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Relativity Media's Kavanaugh Takes Over Overture, Becomes Studio Boss

Photo of Anne Thompson By Anne Thompson | Thompson on Hollywood July 24, 2010 at 1:00AM

Skeptics of Relativity Media's Ryan Kavanaugh will have to admit that the aggressively ambitious 35-year-old Hollywood upstart is serious about turning his financing operation (he puts up the money for three-quarters of the movies made by Sony and Universal) into a real studio. After six years, the red-haired Wall street operator, who lost his venture capital firm during the 2001 market bust, has earned mogul status with the purchase from Starz of the distribution and marketing staff of Overture Films, which had been on the sales block and recently lost its top two execs, Chris McGurk and Danny Rosett.
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Thompson on Hollywood

Skeptics of Relativity Media's Ryan Kavanaugh will have to admit that the aggressively ambitious 35-year-old Hollywood upstart is serious about turning his financing operation (he puts up the money for three-quarters of the movies made by Sony and Universal) into a real studio. After six years, the red-haired Wall street operator, who lost his venture capital firm during the 2001 market bust, has earned mogul status with the purchase from Starz of the distribution and marketing staff of Overture Films, which had been on the sales block and recently lost its top two execs, Chris McGurk and Danny Rosett.

Overture marketing chief Peter Adee and distribution head Kyle Davies will move their teams--about 45 people, two-thirds of Overture's staff-- over to Relativity to start up the company's theatrical marketing and distribution divisions. They will release future Relativity films that are not already locked into other release plans. Relativity is pacting with Overture Films to continue planned limited openings for Jack Goes Boating and Stone and a broader campaign for horror remake Let Me In, which Overture is promoting in Comic-Con this weekend.

“With our increased focus on original content, it no longer makes strategic sense for Starz to make theatrical motion pictures,” stated Starz CEO Chris Albrecht. “However we’re pleased to have found a great opportunity for the majority of the company’s employees, including the talented distribution and marketing teams.”

With backing from New York's Elliott Associates, a hedge fund sitting on $13 billion in assets, Kavanaugh is in the process of setting up a studio operation. Relativity paid a reported $150 million to buy the Rogue genre label from frequent producing partner NBC Universal (which releases some of their films, including Sundance pick-up Catfish). Relativity also struck a deal with Netflix to stream new movies in the pay-TV window, making them available months after their theatrical release, just after the DVD window. Relativity controls rights to 14 upcoming films; each year the company co-finances some twenty films and principally finances ten.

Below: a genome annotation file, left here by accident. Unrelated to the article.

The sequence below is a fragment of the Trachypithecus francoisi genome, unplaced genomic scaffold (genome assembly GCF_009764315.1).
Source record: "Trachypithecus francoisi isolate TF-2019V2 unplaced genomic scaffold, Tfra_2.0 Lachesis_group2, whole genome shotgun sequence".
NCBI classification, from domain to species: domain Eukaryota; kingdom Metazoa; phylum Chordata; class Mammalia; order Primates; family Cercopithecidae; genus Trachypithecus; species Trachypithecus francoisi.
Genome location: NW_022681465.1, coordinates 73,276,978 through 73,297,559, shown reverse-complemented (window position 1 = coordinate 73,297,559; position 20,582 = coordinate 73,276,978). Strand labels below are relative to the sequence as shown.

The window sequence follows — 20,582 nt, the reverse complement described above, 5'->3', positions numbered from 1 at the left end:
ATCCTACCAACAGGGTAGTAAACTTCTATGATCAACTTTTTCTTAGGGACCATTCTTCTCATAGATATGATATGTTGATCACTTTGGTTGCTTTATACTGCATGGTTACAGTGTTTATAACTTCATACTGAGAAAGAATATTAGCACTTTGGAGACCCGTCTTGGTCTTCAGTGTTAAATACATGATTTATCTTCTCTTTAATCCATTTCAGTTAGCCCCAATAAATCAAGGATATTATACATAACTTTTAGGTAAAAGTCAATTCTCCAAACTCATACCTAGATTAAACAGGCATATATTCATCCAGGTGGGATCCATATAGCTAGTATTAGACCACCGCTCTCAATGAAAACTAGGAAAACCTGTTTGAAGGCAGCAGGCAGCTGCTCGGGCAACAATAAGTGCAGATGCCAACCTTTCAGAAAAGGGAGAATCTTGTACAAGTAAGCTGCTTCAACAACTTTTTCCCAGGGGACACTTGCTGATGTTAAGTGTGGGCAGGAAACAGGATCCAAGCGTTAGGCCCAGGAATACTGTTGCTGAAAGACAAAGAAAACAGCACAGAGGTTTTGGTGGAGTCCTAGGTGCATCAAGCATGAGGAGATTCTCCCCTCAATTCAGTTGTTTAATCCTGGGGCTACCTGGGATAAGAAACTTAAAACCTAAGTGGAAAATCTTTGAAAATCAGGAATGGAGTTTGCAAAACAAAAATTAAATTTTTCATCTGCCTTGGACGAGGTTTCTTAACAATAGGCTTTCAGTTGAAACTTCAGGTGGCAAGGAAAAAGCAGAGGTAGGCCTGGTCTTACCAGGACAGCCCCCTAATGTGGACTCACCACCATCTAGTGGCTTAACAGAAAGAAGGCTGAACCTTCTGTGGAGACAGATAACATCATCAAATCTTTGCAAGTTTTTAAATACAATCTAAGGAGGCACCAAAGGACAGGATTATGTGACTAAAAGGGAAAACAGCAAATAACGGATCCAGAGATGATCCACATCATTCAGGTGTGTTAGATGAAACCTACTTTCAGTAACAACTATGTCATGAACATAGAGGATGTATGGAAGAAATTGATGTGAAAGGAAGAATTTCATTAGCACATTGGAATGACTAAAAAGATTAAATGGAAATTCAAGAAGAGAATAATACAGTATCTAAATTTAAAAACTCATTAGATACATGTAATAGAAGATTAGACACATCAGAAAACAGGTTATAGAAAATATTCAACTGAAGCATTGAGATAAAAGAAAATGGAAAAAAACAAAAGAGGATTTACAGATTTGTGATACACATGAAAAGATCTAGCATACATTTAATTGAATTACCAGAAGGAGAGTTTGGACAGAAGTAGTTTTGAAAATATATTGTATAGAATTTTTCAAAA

Relativity Media has built on its foundation of financing and producing films (some 200 through 2014) by adding music, sports and television divisions (including RelativityREAL) and the social network iamrogue.com. Recent films that boast some Relativity DNA are Dear John, Brothers, The Wolfman, It’s Complicated, Zombieland, Couples Retreat, The Bounty Hunter, Get Him to the Greek, Robin Hood and Grown Ups. Still to come are The Fighter, Despicable Me, Charlie St. Cloud, Salt, Nanny McPhee 2, The Social Network and 3D films from James Cameron (Sanctum) and Wes Craven (My Soul To Take).

This deal does does not involve Starz Media’s home video unit Anchor Bay Entertainment.

The question remains, however: is Relativity built on a house of cards, or does it have real potential? While Kavanaugh's back-room numbers crunchers can lay bets on which movies are the least risky to invest in--much as Village Roadshow or Legendary does--they still pick the occasional sure-thing like Bruce Almighty and lose. Adding production, distribution and marketing to the mix has flattened many Hollywood interlopers in the past. Kavanaugh still has much to prove.

This article is related to: Hollywood, Independents, Web/Tech, Overture, Netflix


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Born and raised in Manhattan, Anne Thompson grew up going to the Thalia and The New Yorker and wound up at grad Cinema Studies at NYU. She worked at United Artists and Film Comment before heading west as that magazine's west coast editor. She wrote for the LA Weekly, Sight and Sound, Empire, The New York Times and Entertainment Weekly before serving as West Coast Editor of Premiere. She wrote for The Washington Post, The London Observer, Wired, More, and Vanity Fair, and did staff stints at The Hollywood Reporter and Variety. She eventually took her blog Thompson on Hollywood to Indiewire. She taught film criticism at USC Critical Studies, and continues to host the fall semester of “Sneak Previews” for UCLA Extension.